If you’re looking for a truly unique perspective of Chicago, hop into a single or double kayak and paddle your way along the river with the help of an expert guide. Kayak Chicago offers rentals, as well as guided tours and individual and group instruction. Kids of all ages are welcome to ride along with an adult, but if they want to paddle a kayak of their own they need to be at least 12 years old. On the guided architectural tour, you’ll circle the loop, glide past the spot where the first settlers to Chicago set up their home base and discover the location of a former Capone-era hideout.

Kayak Chicago
Le Moyne and Magnolia

6. Enjoy a family-style roast, enjoy the view at River Roast
There’s so much to love about River Roast . . . where to start? The concept, if you can’t guess by the name, is roasts. Not the type smothered in gravy . . . not that we’d turn our shoulder to that. Think more like a roasted chicken. There are meat, fish and veggie roasts that live on the menu everyday and one rotating roast a month. The coolest part? They carve your dinner right at the table.


Some non-roast notables on the menu: Golden Gobbets, which are seasoned fried chicken strips served with an adorable Smurf-sized jar of honey that would make Pooh weep tears of joy, the carrot cake big enough to share and for brunch, go with Chilaquiles. But, bring a bus load of people with you as they are uber generous with their portions.

River Roast
315 N. LaSalle St., River North


photo: Nick Nguyen on Flickr

7. Romp on a Chinatown playground
Ping Tom Memorial Park is a 12-acre park located in Chinatown, along the South Branch of the Chicago River, making for a stunning green space with outstanding river views. The Asian-inspired landscaping and structures make for a more interesting park experience and the playground is large and contains elements to keep all kids — from toddlers to tweens — amused.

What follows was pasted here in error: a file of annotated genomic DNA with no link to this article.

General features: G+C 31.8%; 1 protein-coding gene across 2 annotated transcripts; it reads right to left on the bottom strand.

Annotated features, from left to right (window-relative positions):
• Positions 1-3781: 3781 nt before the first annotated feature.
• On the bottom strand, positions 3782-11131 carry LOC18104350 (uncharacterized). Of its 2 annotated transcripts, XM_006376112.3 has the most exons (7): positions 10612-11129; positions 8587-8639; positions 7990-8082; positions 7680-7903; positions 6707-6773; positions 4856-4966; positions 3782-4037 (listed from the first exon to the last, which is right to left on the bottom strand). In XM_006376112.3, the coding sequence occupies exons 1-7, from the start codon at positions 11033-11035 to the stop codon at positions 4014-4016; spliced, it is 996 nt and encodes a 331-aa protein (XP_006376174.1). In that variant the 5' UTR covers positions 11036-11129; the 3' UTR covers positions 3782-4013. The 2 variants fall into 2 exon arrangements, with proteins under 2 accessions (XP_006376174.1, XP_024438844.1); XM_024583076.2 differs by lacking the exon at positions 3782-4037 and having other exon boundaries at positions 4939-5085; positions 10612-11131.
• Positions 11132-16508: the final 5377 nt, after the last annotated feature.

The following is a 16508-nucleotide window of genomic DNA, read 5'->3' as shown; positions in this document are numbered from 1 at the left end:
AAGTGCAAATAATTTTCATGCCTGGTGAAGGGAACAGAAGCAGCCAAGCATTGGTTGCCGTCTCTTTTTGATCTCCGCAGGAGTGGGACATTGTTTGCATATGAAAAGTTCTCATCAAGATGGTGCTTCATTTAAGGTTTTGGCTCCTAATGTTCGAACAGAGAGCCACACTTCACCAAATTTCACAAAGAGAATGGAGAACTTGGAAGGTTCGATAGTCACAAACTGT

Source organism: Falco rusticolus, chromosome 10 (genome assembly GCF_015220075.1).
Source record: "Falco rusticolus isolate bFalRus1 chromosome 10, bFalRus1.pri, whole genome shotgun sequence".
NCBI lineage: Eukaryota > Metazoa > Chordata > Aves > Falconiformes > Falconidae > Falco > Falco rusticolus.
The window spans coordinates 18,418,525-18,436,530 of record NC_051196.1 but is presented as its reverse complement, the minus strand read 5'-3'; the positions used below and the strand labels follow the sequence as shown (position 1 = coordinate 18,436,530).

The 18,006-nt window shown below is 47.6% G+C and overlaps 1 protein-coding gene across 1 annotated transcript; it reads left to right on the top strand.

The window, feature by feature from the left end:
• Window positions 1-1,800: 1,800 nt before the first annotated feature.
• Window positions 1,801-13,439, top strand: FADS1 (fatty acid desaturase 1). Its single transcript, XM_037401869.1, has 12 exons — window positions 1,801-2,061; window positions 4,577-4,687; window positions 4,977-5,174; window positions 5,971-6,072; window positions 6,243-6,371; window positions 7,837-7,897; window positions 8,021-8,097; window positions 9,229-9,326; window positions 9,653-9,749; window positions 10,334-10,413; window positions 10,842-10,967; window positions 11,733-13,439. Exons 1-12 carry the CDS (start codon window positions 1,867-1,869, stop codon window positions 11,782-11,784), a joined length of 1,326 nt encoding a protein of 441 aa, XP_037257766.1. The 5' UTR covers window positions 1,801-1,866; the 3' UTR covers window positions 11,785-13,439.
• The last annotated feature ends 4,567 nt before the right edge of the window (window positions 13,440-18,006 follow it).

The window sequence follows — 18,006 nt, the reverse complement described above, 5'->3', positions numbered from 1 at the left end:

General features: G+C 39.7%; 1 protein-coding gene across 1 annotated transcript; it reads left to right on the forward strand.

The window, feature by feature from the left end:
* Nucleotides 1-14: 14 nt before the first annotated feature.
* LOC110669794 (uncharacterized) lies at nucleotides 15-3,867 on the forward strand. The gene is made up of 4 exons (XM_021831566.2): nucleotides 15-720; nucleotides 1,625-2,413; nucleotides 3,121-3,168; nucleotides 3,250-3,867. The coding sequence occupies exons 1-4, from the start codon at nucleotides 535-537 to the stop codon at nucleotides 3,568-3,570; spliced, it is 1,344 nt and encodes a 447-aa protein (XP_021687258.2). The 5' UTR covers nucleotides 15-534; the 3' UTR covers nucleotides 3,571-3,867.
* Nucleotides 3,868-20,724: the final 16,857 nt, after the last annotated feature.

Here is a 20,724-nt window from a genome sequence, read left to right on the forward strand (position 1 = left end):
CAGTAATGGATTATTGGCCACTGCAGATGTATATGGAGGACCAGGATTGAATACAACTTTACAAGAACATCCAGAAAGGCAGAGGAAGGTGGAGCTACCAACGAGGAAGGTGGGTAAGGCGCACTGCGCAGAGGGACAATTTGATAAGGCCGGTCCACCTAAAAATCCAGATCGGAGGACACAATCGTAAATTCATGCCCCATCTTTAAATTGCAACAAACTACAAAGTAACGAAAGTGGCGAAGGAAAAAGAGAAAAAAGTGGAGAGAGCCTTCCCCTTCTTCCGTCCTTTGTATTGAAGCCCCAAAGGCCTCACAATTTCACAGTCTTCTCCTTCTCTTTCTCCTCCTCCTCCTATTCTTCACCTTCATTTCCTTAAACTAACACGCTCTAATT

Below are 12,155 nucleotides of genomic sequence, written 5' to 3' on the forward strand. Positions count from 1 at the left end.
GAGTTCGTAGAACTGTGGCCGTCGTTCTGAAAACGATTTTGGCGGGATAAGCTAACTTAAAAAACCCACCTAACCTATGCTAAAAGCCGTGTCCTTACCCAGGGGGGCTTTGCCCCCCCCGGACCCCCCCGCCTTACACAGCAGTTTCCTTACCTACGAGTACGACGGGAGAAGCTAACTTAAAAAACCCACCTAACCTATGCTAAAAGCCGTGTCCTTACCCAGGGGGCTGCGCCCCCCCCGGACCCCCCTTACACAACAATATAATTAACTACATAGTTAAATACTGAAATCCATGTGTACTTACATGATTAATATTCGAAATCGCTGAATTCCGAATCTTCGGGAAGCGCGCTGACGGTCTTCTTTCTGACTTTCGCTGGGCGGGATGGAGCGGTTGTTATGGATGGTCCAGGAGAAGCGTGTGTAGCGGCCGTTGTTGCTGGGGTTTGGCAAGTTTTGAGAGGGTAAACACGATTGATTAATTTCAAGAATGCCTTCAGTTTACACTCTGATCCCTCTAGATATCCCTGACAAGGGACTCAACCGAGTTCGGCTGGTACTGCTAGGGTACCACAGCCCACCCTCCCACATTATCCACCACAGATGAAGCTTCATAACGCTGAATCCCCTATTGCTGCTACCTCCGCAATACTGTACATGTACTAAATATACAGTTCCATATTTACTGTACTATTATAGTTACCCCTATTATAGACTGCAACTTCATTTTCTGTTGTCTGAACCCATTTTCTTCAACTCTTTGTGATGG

Ping Tom Memorial Park
300  W. 19th St.

shoreline-water-taxiphoto: courtesy of Shoreline Sightseeing

8. Hail a watertaxi
Shoreline Water Taxis are a cheap, convenient and fun mode of city transport, with tickets starting at just $8 for adults and $5 for kids. Travel via the Chicago River to Chinatown, Navy Pier the Museum Campus, Willis Tower, Michigan Avenue and Union Station while feeling the wind whipping through your hair. Shoreline Water Taxi service begins in April and runs through September, with additional service throughout the fall and for special events.


9. Chicago Ducky Derby
Watch as more than 50,000 yellow rubber duckies splash their way into the Chicago River from the Columbus Drive bridge, raising money for Special Olympics Illinois. Put a duck in the game by adopting your own for only $5.  The day also includes face painting, games and appearances by several sports mascots. If your duck wins, you could go home with great prizes, including a 2018 Chevy Equinox, $2,500 Cash, an All-Inclusive vacation to Riviera Maya or NASCAR tickets! Kids will get a kick out of the sheer volume of rubber duckies and total bonus for them, no bath required.

Thurs., Aug. 8; 10 a.m. kickoff, 1 p.m. race
400 N. Michigan Ave., Near North Side

— Maria Chambers & Amy Bizzarri